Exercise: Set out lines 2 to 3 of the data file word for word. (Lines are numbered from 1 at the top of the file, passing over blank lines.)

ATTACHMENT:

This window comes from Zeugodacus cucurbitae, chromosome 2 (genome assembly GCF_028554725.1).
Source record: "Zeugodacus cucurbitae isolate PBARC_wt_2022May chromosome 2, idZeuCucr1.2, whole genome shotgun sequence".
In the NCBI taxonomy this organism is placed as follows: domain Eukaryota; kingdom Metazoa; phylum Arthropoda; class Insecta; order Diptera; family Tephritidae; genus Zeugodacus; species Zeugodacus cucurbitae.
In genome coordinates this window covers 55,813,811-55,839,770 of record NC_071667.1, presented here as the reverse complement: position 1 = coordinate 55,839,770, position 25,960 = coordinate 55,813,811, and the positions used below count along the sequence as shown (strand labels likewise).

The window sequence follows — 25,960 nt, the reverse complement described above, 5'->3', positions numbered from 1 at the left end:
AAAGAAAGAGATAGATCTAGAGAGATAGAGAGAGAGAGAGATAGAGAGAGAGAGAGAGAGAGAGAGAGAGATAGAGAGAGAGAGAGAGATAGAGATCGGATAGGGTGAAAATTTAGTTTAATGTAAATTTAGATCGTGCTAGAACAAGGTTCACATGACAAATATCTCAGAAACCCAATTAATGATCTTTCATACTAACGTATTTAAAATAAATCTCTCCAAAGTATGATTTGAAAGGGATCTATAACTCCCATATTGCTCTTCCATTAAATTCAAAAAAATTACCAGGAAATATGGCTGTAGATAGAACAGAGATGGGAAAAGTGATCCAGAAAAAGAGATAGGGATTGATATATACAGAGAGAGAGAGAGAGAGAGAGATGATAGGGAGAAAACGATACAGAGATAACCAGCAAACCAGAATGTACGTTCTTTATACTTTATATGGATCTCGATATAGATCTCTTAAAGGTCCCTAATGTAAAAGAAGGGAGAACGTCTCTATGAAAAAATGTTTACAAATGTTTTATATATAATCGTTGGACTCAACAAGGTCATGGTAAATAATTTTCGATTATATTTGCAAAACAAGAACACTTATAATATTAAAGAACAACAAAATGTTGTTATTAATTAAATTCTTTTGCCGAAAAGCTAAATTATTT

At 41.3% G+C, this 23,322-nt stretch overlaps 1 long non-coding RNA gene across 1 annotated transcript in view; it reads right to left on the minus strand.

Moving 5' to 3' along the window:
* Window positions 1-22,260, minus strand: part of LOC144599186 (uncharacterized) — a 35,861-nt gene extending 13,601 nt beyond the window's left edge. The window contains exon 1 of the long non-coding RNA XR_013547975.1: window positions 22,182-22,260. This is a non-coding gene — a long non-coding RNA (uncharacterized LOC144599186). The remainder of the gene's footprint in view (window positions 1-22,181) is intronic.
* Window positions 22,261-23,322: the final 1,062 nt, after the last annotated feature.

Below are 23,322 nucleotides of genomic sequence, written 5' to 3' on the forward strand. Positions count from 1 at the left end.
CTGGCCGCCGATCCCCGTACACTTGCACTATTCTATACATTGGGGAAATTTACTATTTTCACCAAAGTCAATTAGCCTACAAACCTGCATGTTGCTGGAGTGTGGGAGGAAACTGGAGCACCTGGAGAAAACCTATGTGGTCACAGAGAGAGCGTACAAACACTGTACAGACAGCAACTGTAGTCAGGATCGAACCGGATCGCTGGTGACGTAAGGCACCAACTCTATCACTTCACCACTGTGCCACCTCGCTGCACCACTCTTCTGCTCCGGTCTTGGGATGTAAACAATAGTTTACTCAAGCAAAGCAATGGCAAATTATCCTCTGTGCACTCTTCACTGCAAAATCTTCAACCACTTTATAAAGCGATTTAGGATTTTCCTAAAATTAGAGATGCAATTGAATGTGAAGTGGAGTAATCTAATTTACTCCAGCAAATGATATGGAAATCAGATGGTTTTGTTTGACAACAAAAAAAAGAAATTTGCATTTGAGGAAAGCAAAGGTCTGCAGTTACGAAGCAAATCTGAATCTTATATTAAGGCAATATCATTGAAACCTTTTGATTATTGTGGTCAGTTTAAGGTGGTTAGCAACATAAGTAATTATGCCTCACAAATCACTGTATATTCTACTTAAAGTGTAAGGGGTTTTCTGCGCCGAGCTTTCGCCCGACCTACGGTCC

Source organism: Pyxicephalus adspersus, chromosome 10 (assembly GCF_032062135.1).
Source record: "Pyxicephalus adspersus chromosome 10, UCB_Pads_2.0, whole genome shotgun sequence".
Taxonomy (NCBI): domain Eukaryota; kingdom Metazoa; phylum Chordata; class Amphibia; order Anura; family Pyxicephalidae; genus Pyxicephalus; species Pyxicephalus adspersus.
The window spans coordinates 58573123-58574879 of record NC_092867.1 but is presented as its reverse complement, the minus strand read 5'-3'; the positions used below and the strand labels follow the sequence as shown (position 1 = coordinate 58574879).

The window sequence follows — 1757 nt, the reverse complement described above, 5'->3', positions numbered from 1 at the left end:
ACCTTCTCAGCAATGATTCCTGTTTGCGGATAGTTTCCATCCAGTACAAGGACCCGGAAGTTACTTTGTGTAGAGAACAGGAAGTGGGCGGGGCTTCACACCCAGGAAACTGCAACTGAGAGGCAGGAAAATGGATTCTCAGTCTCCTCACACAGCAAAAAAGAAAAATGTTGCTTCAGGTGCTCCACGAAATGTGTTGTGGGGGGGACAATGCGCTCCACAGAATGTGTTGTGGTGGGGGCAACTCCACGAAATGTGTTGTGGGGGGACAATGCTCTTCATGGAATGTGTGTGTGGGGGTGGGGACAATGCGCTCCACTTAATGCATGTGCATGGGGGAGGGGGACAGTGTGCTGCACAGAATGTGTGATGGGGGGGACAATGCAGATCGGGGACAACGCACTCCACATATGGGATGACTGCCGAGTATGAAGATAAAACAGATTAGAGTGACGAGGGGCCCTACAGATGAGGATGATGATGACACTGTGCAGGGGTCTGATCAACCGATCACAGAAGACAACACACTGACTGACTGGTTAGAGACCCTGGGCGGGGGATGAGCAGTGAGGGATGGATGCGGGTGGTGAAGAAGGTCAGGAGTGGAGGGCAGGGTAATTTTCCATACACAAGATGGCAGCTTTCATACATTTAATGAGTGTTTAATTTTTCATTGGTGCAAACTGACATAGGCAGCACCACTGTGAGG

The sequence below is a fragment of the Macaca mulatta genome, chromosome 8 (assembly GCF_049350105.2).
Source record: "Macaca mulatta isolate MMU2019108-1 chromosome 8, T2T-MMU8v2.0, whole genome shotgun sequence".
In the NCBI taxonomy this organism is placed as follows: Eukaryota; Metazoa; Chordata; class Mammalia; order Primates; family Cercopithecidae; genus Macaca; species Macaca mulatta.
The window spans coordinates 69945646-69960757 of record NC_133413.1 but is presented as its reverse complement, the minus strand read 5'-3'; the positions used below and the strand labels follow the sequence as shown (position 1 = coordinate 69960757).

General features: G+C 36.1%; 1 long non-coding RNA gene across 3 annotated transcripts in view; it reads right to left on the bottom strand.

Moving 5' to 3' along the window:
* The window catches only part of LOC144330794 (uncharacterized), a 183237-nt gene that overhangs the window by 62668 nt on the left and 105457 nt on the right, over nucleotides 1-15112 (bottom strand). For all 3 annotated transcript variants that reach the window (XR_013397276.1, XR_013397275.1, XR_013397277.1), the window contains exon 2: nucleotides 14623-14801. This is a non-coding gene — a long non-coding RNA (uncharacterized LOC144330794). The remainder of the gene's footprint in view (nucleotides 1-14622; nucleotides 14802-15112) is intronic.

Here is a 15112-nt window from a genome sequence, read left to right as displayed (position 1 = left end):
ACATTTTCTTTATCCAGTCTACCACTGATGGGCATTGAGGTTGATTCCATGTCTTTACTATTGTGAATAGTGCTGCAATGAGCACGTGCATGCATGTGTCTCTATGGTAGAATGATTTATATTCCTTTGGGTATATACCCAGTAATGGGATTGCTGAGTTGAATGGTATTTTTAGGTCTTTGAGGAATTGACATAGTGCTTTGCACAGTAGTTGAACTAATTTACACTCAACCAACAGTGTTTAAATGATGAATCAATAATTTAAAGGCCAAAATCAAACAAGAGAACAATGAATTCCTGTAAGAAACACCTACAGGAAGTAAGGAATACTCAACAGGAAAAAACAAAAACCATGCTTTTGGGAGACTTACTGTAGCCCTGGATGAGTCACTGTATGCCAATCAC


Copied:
Source record: "Zeugodacus cucurbitae isolate PBARC_wt_2022May chromosome 2, idZeuCucr1.2, whole genome shotgun sequence".
In the NCBI taxonomy this organism is placed as follows: domain Eukaryota; kingdom Metazoa; phylum Arthropoda; class Insecta; order Diptera; family Tephritidae; genus Zeugodacus; species Zeugodacus cucurbitae.